By Bernard Hickey
Is New Zealand ready for the currency wars that are breaking out all over the globe?
New Zealanders and our policymakers seem remarkably relaxed about the implications of the turmoil that threatens to push our currency through 80 USc in the coming months and destroy any exporters that are not reliant on booming commodity prices.
Other countries are not so relaxed. In fact, they are positively panicking. Brazil described the situation unravelling across global foreign exchange markets as 'currency wars'.
This week Brazilian Finance Minister Guido Mantegna spoke for many when he talked about an international currency war.
The growing talk of a new programme of US Federal Reserve money printing to push down long term interest rates and the US dollar is forcing others to think about similar devaluations. The Bank of Japan is intevening to push its currency down. China is refusing to let its currency rise much versus the US dollar.
This triggered moves in the US Congress this week to give President Barack Obama the power to impose tariffs on virtually all Chinese imports to America. The drums for trade wars are beating just as loud as the drums for competitive devaluations.
A race to the bottom in the world of currencies is akin to a game of musical chairs. Anyone who chooses to stay on the sideline risks left standing high and and dry when the music stops.
New Zealand seems set to stand aside and let its currency rise as others desperately act to hold their's down.
Along with Brazil, Mexico, Korea, Columbia, Taiwan, South Africa and Russia are all either already intervening in their markets to keep their currencies down or are considering some form of capital controls.
So what could New Zealand do?
Should we join the game and put up our shutters too?
The collective groan from our policymakers ingrained in 30 years of orthodoxy is already emerging from Wellington. Trade controls worsened the Depression, they say. New Zealand is now an open country and we can't be seen to be doing the 'wrong' thing, they say.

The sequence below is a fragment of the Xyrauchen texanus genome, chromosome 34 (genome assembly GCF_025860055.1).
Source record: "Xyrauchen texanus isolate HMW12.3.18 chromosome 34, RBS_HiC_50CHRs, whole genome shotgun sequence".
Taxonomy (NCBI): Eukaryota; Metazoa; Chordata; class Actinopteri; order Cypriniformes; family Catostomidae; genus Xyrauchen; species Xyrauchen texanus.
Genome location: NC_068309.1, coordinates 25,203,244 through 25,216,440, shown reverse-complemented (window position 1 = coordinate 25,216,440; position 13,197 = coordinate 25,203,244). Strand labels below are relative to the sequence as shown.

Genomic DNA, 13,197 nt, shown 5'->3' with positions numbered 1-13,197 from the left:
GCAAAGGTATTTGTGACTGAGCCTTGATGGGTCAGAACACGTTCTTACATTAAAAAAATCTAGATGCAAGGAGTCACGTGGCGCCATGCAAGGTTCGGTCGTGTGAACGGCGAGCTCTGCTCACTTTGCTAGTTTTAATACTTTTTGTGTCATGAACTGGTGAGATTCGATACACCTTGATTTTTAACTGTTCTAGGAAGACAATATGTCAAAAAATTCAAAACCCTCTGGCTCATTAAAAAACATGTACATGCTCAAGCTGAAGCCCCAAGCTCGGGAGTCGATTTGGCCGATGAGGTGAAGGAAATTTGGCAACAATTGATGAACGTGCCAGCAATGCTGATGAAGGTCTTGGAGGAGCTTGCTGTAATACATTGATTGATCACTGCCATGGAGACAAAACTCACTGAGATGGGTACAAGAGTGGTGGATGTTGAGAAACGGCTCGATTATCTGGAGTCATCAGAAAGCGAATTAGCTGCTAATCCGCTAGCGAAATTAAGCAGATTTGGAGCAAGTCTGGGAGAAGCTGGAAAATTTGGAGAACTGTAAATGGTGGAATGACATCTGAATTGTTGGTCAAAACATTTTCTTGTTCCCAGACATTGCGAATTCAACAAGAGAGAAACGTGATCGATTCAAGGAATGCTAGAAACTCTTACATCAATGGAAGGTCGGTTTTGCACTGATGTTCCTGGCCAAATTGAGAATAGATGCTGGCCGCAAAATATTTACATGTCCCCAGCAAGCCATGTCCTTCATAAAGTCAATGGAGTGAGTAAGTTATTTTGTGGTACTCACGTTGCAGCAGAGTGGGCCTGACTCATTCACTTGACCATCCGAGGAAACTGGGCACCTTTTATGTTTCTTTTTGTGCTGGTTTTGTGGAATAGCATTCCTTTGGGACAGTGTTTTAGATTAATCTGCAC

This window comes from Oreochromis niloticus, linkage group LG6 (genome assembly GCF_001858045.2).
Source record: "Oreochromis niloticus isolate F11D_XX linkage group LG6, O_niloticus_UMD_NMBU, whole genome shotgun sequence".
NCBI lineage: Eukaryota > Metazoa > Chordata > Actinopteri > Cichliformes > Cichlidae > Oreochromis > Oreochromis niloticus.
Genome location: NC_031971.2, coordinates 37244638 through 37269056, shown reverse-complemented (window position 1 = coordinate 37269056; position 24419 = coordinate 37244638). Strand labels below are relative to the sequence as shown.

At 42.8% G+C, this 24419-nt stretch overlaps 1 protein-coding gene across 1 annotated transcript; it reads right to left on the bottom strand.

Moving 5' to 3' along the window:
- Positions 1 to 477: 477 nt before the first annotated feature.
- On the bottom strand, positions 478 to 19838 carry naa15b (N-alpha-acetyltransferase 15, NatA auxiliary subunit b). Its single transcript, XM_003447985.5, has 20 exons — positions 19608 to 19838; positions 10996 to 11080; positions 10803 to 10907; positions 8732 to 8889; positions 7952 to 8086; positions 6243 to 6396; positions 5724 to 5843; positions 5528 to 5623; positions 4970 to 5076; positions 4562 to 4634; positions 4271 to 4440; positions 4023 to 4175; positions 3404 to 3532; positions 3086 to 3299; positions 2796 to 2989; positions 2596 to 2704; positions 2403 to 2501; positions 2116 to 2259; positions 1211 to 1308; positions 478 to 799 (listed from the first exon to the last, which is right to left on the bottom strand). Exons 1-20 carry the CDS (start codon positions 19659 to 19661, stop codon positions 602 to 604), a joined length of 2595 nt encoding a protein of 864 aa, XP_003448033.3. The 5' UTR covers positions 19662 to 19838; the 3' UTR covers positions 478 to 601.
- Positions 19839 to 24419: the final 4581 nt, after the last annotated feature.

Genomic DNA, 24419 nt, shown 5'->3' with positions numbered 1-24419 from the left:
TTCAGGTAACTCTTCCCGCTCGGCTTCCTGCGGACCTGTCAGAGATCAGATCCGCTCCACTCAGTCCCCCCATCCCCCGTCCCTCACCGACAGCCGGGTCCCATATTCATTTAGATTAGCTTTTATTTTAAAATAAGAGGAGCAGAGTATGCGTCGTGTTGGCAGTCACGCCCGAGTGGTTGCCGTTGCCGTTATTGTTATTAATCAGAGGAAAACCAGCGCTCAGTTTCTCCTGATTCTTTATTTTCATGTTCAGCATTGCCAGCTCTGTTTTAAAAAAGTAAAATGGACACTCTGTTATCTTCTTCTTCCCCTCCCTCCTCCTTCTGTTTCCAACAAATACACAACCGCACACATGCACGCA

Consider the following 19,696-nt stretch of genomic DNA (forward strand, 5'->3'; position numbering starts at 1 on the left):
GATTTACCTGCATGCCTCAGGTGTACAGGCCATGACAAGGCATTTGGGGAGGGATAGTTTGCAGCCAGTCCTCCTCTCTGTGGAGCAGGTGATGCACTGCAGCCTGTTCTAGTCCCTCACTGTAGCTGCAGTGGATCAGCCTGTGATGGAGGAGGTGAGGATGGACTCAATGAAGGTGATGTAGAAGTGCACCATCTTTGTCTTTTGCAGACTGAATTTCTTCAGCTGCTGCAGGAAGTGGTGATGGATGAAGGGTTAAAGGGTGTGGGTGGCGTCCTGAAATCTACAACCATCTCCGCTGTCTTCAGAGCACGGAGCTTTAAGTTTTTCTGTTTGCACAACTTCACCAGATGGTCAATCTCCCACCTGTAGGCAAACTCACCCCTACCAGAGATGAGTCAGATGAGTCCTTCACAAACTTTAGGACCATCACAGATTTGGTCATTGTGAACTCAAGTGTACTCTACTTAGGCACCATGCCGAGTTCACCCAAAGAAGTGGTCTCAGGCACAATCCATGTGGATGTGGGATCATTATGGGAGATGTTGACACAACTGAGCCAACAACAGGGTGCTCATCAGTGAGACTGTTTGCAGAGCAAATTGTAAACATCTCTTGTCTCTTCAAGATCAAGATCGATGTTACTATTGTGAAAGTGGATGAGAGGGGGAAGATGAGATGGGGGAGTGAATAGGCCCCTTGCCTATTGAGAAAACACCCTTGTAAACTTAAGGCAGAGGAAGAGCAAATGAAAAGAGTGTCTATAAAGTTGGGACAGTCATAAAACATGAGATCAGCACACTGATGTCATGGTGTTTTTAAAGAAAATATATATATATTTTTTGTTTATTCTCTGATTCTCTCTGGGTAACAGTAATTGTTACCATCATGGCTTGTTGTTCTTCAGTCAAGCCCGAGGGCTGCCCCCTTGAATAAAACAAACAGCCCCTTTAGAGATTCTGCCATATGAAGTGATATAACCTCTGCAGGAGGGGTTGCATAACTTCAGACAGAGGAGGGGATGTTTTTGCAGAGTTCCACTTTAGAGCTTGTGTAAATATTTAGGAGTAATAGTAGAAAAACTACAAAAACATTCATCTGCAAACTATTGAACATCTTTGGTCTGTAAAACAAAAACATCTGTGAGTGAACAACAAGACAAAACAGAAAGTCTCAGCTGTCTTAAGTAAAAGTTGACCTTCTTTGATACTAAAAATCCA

These arguments are naive at best in a world where there is no wrong or right. It is what it is. We cannot step aside and play the holier than thou card when our export sector is being smashed and we are again being swamped by cheap foreign capital that leaves us in a hollowed out wasteland of indebted consumers, beneficiaries and public servants.
There is precedent for intervention, even in New Zealand
The Reserve Bank, despite its history of arch-orthodoxy, has actually been the most pragmatic under current governor Alan Bollard.
It intervened in 2007 to push the New Zealand dollar back below 80 USc. It should consider it again if we head towards that mark again.
It introduced the Core Funding Ratio (CFR) last year, which in effect is a type of capital control. It makes it much harder for the banks to borrow heavily and cheaply overseas and then shovel it on through to the housing market. It's no accident that the currency has been relatively stable between 65c and 75c over the last year since the CFR kicked in.
But it won't be enough once the Fed's printing presses start rolling later this year.
Other options for capital controls include limiting loan-to-value ratios for property lending, a mortgage interest levy, making the NZ Super fund invest in New Zealand assets, forcing KiwiSaver funds to keep their money at home and limiting foreign purchases of land.
We need to start thinking about these things. Standing aside and waiting for the music to stop is not an option.